103

Given a list of numbers, how does one find differences between every (i)-th elements and its (i+1)-th?

Is it better to use a lambda expression or maybe a list comprehension?

For example:

Given a list t=[1,3,6,...], the goal is to find a list v=[2,3,...] because 3-1=2, 6-3=3, etc.

138
>>> t
[1, 3, 6]
>>> [j-i for i, j in zip(t[:-1], t[1:])]  # or use itertools.izip in py2k
[2, 3]
  • 13
    In case you need absolute differences, [abs(j-i) for i,j in zip(t, t[1:])] – Anil Jul 14 '15 at 0:09
  • In case you want to make it more efficient: list(itertools.starmap(operator.sub, zip(t[1:], t))) (after importing itertools and operator). – blhsing Jun 24 '18 at 18:31
  • 2
    Actually simply list(map(operator.sub, t[1:], t[:-1])) will do. – blhsing Aug 6 '18 at 15:24
  • Brilliant! I very love this answer! – Chayim Friedman Aug 29 at 15:52
101

The other answers are correct but if you're doing numerical work, you might want to consider numpy. Using numpy, the answer is:

v = numpy.diff(t)
  • Very helpful! Thanks! np.diff([2,4,9]) would be [2,5] – TravelTrader Oct 7 at 20:38
32

If you don't want to use numpy nor zip, you can use the following solution:

>>> t = [1, 3, 6]
>>> v = [t[i+1]-t[i] for i in range(len(t)-1)]
>>> v
[2, 3]
11

You can use itertools.tee and zip to efficiently build the result:

from itertools import tee
# python2 only:
#from itertools import izip as zip

def differences(seq):
    iterable, copied = tee(seq)
    next(copied)
    for x, y in zip(iterable, copied):
        yield y - x

Or using itertools.islice instead:

from itertools import islice

def differences(seq):
    nexts = islice(seq, 1, None)
    for x, y in zip(seq, nexts):
        yield y - x

You can also avoid using the itertools module:

def differences(seq):
    iterable = iter(seq)
    prev = next(iterable)
    for element in iterable:
        yield element - prev
        prev = element

All these solution work in constant space if you don't need to store all the results and support infinite iterables.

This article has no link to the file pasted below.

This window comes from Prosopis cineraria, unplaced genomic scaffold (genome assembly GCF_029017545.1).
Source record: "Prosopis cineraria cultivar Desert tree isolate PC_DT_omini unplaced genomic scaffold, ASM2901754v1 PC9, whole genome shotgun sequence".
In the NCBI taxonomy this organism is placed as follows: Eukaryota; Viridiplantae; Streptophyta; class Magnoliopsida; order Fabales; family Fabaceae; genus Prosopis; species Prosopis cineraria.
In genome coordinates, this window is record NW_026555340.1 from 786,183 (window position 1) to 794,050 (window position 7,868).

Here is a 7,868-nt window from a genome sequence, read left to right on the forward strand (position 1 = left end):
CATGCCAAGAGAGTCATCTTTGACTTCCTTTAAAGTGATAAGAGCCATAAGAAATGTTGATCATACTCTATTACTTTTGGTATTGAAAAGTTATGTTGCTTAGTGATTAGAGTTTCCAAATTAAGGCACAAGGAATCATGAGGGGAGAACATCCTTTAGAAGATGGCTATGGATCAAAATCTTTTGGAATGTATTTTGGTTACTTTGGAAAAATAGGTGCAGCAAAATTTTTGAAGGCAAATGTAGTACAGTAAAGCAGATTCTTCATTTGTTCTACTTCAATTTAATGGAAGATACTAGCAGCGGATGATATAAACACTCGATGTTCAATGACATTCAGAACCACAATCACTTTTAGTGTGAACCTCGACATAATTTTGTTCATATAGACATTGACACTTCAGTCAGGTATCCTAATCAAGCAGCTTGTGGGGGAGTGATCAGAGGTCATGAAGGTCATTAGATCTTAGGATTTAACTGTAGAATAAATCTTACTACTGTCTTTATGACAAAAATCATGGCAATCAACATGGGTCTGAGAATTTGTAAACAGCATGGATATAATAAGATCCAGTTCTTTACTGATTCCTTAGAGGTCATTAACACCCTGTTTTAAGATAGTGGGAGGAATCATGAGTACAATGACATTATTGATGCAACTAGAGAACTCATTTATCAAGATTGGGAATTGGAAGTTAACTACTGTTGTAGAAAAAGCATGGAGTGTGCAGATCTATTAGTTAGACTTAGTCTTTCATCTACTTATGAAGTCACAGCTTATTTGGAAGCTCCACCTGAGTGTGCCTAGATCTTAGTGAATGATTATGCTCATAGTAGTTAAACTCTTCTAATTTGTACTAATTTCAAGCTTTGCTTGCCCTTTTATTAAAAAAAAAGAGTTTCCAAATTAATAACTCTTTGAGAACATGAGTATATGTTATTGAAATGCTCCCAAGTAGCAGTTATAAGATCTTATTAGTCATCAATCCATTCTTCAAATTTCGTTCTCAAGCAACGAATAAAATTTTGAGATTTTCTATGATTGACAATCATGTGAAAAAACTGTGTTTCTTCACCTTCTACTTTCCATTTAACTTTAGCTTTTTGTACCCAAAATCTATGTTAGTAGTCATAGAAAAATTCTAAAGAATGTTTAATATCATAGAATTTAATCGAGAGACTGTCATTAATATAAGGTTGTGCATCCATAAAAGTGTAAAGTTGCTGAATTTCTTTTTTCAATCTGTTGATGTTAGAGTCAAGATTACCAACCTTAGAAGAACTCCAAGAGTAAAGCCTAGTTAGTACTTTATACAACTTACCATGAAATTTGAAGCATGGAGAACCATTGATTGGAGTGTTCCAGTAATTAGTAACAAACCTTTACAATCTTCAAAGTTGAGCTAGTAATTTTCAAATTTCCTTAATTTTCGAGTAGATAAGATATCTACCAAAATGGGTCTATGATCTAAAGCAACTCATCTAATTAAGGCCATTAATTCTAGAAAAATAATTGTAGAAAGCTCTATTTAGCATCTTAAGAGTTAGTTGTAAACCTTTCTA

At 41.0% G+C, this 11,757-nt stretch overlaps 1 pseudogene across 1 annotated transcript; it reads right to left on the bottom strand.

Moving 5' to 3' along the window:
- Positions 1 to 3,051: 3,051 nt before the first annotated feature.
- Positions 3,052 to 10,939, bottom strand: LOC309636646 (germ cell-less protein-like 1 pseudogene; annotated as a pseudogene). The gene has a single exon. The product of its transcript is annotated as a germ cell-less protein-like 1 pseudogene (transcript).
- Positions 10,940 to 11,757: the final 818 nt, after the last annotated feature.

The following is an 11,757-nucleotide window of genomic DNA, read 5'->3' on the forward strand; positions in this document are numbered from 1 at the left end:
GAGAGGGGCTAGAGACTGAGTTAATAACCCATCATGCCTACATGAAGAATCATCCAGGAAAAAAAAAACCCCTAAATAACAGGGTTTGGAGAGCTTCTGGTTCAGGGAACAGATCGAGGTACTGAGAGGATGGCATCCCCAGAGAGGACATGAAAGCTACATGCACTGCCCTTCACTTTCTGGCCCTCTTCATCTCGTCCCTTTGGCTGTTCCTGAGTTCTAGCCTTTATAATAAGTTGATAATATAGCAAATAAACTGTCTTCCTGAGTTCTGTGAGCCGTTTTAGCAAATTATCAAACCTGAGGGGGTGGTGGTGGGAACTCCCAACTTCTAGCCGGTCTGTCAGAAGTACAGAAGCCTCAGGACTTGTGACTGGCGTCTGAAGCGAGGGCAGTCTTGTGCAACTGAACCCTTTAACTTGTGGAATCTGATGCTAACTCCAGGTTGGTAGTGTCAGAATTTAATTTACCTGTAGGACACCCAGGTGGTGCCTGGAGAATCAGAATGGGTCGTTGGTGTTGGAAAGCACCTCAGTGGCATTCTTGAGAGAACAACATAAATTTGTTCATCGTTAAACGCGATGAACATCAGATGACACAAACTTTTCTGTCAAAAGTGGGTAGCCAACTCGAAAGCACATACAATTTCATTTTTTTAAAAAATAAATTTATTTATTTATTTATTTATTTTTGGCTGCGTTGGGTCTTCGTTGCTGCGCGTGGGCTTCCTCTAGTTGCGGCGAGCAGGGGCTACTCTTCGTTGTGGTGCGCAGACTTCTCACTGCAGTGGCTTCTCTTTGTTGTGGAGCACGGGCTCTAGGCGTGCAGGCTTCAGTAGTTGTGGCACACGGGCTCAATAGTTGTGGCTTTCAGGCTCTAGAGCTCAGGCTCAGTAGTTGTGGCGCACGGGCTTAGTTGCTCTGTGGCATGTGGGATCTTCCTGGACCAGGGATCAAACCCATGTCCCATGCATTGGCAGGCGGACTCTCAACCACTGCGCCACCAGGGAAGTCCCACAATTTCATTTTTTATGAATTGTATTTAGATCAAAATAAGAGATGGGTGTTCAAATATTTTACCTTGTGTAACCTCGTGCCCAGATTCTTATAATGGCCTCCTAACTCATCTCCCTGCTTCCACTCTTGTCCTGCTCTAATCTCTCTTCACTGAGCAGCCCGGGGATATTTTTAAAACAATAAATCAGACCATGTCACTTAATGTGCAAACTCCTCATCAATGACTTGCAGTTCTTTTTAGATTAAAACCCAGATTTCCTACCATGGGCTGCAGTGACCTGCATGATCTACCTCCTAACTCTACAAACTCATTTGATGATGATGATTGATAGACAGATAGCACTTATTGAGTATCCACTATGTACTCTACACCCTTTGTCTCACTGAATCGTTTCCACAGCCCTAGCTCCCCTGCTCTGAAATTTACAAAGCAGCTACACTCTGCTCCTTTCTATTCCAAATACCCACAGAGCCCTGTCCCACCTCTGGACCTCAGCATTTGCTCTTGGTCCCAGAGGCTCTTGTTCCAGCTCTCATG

Here are some micro-benchmarks of the solutions:

In [12]: L = range(10**6)

In [13]: from collections import deque
In [15]: %timeit deque(differences_tee(L), maxlen=0)
10 loops, best of 3: 122 ms per loop

In [16]: %timeit deque(differences_islice(L), maxlen=0)
10 loops, best of 3: 127 ms per loop

In [17]: %timeit deque(differences_no_it(L), maxlen=0)
10 loops, best of 3: 89.9 ms per loop

And the other proposed solutions:

In [18]: %timeit [x[1] - x[0] for x in zip(L[1:], L)]
10 loops, best of 3: 163 ms per loop

In [19]: %timeit [L[i+1]-L[i] for i in range(len(L)-1)]
1 loops, best of 3: 395 ms per loop

In [20]: import numpy as np

In [21]: %timeit np.diff(L)
1 loops, best of 3: 479 ms per loop

In [35]: %%timeit
    ...: res = []
    ...: for i in range(len(L) - 1):
    ...:     res.append(L[i+1] - L[i])
    ...: 
1 loops, best of 3: 234 ms per loop

Note that:

  • zip(L[1:], L) is equivalent to zip(L[1:], L[:-1]) since zip already terminates on the shortest input, however it avoids a whole copy of L.
  • Accessing the single elements by index is very slow because every index access is a method call in python
  • numpy.diff is slow because it has to first convert the list to a ndarray. Obviously if you start with an ndarray it will be much faster:

    In [22]: arr = np.array(L)
    
    In [23]: %timeit np.diff(arr)
    100 loops, best of 3: 3.02 ms per loop
    
  • in the second solution, islice(seq, 1, None) instead of islice(seq, 1, len(seq)) makes it work with infinite iterables – braham-snyder May 12 '18 at 17:12
3

Ok. I think I found the proper solution:

v = [x[1]-x[0] for x in zip(t[1:],t[:-1])]
  • 2
    ya its good, but I think it should have been v = [x[0]-x[1] for x in zip(t[1:], t[:-1])] for sorted list! – Amit Karnik Jan 31 '16 at 10:38
3

A functional approach:

>>> import operator
>>> a = [1,3,5,7,11,13,17,21]
>>> map(operator.sub, a[1:], a[:-1])
[2, 2, 2, 4, 2, 4, 4]

Using generator:

>>> import operator, itertools
>>> g1,g2 = itertools.tee((x*x for x in xrange(5)),2)
>>> list(itertools.imap(operator.sub, itertools.islice(g1,1,None), g2))
[1, 3, 5, 7]

Using indices:

>>> [a[i+1]-a[i] for i in xrange(len(a)-1)]
[2, 2, 2, 4, 2, 4, 4]
  • The operator method is nice and elegant – bcattle Apr 4 '18 at 22:32
3

I would suggest using

v = np.diff(t)

this is simple and easy to read.

But if you want v to have the same line as t then

v = np.diff([t[0]] + t) # for python 3.x

or

v = np.diff(t + [t[-1]])

FYI: this will only work for lists.

for numpy arrays

v = np.diff(np.append(t[0], t))
0

Using the := walrus operator available in Python 3.8+:

>>> t = [1, 3, 6]
>>> prev = t[0]; [-prev + (prev := x) for x in t[1:]]
[2, 3]
-1

My way

>>>v = [1,2,3,4,5]
>>>[v[i] - v[i-1] for i, value in enumerate(v[1:], 1)]
[1, 1, 1, 1]

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